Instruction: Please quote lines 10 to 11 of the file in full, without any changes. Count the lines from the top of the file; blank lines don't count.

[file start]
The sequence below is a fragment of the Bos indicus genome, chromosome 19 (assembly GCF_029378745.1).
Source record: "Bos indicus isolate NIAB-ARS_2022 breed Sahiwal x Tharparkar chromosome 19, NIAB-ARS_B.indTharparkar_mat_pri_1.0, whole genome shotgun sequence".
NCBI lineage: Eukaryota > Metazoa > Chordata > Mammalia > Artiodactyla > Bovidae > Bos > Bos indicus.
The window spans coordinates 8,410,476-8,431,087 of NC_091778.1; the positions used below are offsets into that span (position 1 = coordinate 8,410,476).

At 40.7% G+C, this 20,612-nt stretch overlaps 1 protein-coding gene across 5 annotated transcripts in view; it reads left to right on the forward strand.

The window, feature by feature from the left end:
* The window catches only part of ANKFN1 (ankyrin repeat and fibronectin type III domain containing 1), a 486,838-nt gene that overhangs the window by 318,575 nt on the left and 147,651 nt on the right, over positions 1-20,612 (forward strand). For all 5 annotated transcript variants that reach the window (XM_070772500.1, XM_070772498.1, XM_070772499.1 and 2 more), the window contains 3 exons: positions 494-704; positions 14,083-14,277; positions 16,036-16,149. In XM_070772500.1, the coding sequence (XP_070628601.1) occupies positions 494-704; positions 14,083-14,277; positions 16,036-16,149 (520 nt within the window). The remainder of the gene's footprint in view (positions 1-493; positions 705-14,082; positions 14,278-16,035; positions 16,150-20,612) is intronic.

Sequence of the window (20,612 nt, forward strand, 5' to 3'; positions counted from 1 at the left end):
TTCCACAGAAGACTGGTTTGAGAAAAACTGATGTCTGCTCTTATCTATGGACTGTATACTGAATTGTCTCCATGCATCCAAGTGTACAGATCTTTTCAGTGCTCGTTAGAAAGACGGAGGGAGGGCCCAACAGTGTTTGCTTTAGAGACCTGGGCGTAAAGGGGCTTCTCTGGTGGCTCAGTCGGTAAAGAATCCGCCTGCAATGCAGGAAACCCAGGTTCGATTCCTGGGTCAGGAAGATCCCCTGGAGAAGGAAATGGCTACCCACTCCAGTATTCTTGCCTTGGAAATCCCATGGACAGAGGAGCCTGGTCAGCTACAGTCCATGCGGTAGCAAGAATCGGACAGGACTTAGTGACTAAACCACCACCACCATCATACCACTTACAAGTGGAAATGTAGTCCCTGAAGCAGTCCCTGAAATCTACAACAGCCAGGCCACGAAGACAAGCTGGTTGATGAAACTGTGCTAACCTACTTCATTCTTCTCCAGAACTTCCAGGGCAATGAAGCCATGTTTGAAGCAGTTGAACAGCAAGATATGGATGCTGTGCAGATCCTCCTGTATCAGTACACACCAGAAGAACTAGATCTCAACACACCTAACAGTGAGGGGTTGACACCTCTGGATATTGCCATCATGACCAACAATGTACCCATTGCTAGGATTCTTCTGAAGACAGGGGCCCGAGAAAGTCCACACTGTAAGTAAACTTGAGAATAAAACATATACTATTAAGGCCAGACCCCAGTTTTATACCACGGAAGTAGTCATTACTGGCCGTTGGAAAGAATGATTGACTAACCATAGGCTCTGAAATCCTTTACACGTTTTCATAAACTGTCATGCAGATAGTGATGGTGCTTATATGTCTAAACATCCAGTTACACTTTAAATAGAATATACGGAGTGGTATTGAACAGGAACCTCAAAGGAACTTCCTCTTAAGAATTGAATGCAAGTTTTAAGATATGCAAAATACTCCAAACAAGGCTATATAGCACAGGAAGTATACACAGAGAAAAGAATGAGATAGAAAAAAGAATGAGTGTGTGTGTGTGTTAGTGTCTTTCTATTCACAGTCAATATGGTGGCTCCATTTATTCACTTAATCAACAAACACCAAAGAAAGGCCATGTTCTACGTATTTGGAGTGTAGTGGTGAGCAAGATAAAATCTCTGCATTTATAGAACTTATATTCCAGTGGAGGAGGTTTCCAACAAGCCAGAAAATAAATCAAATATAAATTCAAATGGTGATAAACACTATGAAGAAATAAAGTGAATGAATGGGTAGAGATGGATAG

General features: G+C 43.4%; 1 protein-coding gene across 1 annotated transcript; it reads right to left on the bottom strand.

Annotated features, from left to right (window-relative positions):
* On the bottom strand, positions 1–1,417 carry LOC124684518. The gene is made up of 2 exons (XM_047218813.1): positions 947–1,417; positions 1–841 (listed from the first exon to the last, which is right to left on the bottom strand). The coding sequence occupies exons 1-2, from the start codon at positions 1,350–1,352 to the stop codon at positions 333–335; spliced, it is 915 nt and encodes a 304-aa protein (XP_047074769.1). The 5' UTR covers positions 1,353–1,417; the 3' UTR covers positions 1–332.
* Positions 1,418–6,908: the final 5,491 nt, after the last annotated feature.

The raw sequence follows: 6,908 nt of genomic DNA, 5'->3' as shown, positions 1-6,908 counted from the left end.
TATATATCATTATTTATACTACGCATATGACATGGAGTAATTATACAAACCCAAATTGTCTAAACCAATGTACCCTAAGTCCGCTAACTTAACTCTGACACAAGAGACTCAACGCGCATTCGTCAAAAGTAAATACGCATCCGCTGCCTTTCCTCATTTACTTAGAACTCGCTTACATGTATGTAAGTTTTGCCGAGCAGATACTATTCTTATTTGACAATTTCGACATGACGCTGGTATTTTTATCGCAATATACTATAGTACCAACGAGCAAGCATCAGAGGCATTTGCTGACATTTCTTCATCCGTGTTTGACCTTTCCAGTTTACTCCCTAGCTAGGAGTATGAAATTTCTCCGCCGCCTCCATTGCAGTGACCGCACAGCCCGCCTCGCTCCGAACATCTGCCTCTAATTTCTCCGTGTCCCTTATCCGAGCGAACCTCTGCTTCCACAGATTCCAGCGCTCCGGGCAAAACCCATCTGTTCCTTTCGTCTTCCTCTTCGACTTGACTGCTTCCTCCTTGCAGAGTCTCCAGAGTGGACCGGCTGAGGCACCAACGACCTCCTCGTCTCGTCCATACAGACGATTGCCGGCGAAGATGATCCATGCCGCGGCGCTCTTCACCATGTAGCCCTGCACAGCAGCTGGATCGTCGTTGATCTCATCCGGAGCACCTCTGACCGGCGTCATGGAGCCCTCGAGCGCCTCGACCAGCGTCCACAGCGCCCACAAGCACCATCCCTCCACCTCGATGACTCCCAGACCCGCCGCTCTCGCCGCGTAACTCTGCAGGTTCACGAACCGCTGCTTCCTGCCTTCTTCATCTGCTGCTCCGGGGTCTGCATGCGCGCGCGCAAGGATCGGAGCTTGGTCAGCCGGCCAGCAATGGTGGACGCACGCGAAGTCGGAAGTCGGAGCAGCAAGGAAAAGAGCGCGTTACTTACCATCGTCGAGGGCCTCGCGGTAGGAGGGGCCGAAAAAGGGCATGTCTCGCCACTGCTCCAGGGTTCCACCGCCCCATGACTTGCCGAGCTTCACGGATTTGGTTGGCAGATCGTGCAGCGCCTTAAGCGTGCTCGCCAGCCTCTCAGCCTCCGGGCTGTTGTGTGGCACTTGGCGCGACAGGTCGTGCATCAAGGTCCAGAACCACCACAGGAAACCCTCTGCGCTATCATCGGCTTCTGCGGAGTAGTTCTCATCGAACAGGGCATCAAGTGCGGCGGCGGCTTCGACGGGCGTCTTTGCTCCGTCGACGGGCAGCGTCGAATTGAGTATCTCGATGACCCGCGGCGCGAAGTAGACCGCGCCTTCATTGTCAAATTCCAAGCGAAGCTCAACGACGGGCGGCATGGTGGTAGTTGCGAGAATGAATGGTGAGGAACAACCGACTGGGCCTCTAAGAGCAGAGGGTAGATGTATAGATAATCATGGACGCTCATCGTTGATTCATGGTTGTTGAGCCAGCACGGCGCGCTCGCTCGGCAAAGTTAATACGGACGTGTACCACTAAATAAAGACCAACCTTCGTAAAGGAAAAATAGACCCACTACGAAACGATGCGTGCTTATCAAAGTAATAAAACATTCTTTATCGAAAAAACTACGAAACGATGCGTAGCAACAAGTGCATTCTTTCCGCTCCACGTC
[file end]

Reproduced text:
General features: G+C 43.4%; 1 protein-coding gene across 1 annotated transcript; it reads right to left on the bottom strand.

Annotated features, from left to right (window-relative positions):